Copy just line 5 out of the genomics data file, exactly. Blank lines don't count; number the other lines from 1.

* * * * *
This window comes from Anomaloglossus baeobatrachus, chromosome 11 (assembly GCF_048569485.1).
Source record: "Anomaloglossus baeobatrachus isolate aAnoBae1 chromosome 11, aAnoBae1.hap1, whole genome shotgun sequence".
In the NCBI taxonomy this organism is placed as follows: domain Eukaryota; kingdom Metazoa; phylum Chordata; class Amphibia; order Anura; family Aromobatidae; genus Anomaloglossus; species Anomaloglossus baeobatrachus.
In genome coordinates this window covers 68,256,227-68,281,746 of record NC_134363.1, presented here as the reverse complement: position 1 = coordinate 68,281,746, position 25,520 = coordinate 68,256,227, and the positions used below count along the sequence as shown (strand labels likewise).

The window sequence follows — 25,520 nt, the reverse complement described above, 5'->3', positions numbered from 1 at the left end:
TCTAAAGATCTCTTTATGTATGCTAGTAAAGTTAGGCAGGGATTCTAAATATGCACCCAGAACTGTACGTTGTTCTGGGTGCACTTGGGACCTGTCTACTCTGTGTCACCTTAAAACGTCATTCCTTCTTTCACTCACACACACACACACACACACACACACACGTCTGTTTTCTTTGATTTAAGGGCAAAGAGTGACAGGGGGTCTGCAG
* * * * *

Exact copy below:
The window sequence follows — 25,520 nt, the reverse complement described above, 5'->3', positions numbered from 1 at the left end: